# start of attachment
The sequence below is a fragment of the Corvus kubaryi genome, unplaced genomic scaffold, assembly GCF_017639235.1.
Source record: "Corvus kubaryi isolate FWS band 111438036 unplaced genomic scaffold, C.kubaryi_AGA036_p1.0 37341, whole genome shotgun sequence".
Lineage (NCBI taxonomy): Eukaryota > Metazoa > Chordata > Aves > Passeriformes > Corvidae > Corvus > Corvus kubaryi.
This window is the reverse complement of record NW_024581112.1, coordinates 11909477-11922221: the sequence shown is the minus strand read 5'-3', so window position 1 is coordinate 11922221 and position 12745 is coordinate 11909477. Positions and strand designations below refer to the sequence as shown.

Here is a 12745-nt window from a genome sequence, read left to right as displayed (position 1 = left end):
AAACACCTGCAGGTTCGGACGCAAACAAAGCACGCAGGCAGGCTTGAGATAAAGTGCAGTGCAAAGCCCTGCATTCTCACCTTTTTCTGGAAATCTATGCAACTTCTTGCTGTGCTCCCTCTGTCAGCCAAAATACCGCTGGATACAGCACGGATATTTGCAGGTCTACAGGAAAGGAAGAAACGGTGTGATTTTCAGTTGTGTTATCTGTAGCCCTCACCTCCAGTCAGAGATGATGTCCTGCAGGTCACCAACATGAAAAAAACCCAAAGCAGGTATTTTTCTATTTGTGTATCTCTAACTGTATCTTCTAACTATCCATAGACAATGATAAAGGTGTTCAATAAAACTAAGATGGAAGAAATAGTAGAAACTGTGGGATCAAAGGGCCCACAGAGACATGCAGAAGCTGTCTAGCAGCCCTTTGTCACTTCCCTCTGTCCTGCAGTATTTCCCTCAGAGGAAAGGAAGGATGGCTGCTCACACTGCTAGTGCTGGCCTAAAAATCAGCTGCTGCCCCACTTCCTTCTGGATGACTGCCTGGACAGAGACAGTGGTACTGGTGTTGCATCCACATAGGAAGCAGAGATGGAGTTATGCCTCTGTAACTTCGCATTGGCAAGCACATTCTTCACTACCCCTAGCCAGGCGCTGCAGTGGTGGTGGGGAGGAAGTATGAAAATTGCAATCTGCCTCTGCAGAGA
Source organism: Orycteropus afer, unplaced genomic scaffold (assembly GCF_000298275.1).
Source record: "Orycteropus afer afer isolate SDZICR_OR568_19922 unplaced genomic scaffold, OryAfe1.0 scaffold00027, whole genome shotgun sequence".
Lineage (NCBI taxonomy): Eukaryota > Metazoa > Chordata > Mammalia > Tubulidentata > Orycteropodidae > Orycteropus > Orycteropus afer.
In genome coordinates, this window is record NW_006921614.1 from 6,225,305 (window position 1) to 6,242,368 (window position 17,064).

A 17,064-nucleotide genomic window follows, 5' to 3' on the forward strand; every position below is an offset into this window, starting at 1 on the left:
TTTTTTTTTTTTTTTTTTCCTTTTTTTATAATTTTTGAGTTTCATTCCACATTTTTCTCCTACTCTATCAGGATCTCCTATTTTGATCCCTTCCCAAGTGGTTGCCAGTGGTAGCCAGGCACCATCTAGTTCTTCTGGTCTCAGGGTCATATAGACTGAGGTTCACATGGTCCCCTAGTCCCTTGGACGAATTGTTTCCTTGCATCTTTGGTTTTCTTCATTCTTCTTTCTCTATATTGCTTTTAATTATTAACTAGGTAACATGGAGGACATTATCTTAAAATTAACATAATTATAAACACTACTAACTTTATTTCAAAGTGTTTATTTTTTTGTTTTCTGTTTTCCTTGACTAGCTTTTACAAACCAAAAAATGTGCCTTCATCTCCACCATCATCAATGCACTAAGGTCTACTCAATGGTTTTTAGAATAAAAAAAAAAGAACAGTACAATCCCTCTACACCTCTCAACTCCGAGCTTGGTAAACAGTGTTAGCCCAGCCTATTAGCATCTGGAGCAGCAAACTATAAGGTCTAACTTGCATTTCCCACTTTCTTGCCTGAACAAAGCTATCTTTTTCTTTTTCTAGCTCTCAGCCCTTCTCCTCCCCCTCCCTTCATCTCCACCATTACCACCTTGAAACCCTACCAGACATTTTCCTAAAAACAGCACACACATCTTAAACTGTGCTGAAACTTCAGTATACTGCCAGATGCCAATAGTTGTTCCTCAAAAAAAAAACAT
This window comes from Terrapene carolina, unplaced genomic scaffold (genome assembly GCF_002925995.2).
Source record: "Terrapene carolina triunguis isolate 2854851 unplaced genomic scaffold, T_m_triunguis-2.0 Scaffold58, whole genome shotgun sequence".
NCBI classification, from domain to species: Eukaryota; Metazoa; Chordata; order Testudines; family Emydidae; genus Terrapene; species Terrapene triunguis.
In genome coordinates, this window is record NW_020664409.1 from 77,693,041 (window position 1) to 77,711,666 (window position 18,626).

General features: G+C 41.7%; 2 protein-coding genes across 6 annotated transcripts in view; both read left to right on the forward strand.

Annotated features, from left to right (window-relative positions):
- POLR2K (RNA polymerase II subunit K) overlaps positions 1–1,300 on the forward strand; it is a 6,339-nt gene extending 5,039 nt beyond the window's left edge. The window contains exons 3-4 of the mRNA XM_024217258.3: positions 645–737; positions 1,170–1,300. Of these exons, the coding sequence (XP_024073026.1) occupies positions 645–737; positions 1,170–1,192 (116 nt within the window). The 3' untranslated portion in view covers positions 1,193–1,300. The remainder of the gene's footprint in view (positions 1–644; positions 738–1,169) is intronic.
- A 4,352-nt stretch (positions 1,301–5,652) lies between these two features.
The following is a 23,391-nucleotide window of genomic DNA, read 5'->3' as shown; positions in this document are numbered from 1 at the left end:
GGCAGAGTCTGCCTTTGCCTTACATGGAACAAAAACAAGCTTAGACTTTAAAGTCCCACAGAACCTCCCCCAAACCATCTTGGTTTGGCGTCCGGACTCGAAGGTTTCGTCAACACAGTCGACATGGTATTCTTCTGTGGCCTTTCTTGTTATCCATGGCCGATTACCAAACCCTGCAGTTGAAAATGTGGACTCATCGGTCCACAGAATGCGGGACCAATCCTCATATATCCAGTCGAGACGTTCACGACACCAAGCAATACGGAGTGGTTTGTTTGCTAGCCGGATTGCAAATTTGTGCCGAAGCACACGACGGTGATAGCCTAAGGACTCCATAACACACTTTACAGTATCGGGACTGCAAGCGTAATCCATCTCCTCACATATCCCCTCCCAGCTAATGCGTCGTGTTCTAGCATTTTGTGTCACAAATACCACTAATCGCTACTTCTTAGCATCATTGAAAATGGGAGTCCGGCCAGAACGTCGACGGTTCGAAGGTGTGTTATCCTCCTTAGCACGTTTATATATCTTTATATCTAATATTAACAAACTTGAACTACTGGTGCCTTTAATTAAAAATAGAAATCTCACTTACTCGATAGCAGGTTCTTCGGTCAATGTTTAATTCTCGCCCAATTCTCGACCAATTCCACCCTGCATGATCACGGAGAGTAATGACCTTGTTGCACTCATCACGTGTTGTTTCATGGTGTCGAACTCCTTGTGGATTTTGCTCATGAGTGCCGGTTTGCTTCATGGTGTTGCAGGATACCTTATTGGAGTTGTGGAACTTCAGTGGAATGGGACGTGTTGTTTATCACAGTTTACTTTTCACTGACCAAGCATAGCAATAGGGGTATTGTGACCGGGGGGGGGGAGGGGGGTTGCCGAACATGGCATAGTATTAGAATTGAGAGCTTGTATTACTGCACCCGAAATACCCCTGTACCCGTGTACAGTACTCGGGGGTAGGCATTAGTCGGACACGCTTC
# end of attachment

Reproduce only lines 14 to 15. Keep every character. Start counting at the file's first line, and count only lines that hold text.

Source record: "Terrapene carolina triunguis isolate 2854851 unplaced genomic scaffold, T_m_triunguis-2.0 Scaffold58, whole genome shotgun sequence".
NCBI classification, from domain to species: Eukaryota; Metazoa; Chordata; order Testudines; family Emydidae; genus Terrapene; species Terrapene triunguis.